Don’t Let Your Kids Get Hurt as You Put Away Your Holiday Decorations

Putting those decorations away present some unexpected hazards
undecorate holidays

All of the presents you spent countless hours shopping for ― now unwrapped and played with (albeit maybe not for as long as you’d predicted). The stockings are no longer hung by the chimney with care. Another successful holiday, full of memories to cherish.

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It can be easy to breathe a sigh of relief, but pediatrician Purva Grover, MD, cautions that packing up after holiday festivities can present some unexpected hazards, especially when taking ornaments down from the tree.

Glass ornaments, or really cute, fine decorations are things that smaller kids can ingest. Older kids can actually get harmed too, if they’re playing and running around. They might step on them and smash them. And the same goes for our four-legged friends as well – it’s definitely something for parents to think about.

Even not decorating can be a hazard

Likewise, Dr. Grover says while many of us are reluctant to let go of our Christmas spirit, trying to hang on to a live tree for too long can be a serious safety hazard.

“If you see the needles are brown and getting brittle, those have a very high chance of falling off ― causing eye injuries, cuts and bruises,” she says. “I know it’s festive. I know it’s important. But the point at which the tree is now starting to become very dry and brittle, it’s time for us to say bye-bye to it. That’s because even just a little bit of warmth can cause it to catch fire.”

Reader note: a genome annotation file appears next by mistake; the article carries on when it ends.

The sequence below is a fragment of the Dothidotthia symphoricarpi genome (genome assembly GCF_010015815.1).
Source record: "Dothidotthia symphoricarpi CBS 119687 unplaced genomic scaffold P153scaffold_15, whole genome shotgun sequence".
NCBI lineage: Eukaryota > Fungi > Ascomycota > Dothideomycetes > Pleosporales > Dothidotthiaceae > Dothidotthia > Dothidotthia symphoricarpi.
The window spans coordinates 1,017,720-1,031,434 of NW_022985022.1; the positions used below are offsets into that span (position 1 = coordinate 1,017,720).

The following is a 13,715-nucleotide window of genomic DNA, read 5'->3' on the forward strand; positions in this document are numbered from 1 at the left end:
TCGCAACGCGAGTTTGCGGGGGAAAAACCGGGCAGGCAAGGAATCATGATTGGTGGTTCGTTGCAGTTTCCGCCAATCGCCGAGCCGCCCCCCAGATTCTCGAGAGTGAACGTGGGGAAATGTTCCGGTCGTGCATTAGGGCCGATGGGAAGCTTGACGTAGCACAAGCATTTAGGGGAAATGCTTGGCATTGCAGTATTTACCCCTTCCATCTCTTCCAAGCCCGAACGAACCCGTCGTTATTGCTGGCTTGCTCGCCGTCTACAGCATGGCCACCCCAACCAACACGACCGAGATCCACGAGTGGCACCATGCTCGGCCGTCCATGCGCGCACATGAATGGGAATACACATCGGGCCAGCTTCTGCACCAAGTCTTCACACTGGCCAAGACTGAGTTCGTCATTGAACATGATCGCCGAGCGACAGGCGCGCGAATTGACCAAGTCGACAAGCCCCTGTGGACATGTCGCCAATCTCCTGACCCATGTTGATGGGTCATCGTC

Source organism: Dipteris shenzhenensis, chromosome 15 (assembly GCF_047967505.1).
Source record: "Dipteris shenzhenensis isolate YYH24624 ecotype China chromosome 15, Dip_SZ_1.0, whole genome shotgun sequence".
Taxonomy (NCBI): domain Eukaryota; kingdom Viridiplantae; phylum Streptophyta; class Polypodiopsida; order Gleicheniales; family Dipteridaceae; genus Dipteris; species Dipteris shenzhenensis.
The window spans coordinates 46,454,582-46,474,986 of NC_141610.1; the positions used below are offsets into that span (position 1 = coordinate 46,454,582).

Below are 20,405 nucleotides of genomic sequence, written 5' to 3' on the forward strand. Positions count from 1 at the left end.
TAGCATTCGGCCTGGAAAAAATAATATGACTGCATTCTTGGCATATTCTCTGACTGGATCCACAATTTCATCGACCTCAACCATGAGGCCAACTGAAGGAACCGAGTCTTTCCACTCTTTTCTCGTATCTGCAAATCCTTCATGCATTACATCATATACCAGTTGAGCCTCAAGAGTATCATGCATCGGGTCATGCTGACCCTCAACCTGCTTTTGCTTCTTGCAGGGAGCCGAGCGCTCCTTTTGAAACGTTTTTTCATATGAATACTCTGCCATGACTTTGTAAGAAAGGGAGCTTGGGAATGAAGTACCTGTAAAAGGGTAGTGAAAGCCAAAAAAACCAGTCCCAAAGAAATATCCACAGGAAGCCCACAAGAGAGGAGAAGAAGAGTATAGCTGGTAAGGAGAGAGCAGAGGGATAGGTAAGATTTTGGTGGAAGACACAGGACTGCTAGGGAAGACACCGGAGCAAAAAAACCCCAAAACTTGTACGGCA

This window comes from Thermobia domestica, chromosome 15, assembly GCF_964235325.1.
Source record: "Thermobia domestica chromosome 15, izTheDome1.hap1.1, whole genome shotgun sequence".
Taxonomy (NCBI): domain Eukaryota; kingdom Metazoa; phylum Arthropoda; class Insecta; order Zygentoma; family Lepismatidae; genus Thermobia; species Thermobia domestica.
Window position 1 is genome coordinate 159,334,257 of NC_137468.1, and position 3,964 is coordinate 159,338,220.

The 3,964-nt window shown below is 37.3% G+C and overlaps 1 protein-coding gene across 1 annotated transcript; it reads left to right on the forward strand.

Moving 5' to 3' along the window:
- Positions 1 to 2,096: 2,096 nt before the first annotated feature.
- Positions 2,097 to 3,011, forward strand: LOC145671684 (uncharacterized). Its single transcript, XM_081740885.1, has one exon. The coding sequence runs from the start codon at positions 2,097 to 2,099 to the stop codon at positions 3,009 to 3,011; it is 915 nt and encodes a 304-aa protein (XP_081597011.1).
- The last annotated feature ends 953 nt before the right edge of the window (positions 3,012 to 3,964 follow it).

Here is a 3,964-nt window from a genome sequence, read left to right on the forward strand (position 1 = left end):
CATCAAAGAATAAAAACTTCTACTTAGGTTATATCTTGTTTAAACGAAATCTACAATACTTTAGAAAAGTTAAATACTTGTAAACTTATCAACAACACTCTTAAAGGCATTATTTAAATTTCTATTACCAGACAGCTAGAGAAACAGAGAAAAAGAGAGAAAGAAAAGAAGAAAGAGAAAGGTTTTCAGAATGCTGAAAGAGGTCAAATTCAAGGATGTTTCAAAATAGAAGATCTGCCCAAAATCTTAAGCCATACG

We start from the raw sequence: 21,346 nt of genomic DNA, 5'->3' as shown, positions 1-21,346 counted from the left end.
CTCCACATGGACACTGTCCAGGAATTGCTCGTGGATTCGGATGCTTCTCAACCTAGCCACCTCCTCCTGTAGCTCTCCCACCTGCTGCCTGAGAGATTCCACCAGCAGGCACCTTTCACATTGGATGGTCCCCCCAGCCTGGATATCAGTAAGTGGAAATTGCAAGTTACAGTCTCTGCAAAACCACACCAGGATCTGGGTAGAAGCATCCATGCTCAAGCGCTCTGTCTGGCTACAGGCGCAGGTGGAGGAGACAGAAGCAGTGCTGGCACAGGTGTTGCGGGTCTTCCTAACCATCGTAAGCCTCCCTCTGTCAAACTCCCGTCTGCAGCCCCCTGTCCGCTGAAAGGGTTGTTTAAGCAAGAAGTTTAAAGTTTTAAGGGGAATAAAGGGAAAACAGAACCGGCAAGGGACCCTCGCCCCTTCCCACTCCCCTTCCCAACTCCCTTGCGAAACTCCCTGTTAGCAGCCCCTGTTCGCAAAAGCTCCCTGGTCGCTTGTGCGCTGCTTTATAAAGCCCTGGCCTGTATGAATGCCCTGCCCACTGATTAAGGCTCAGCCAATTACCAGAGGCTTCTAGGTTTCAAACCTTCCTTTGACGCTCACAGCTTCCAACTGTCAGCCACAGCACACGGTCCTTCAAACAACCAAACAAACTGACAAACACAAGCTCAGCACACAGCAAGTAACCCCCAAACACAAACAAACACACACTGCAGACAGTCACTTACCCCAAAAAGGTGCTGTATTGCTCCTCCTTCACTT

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While most families know that it takes a little while to get the house back in order after the holiday rush, Dr. Grover says toys, boxes and wrapping materials left lying around can lead to accidental cuts and scrapes.

It’s also important to discard any plastic bags or wrapping materials promptly, as these can pose a suffocation hazard to small children.

And don’t forget to play safe with those new holiday presents, either

You’ve bought the presents. You’ve wrapped the presents. And you’ve Instagrammed them unwrapping the present. But it’s important that your role isn’t done. Be sure to supervise your kids as they assemble their new toys too.

Many toys designed for older children come with small parts and pieces that can be choking or ingestion hazards for little ones, so be especially careful if you have kids of various ages in your house.

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One thing to be especially careful about, she adds, are any toys or gadgets that have button batteries. These items need to be out of reach of little ones, because swallowing a button battery can be dangerous or even fatal.

And lastly, if you’re planning to head outdoors to take down decorations on the house, Dr. Grover reminds parents to be mindful of ladders and make sure their kids aren’t playing around them unsupervised.

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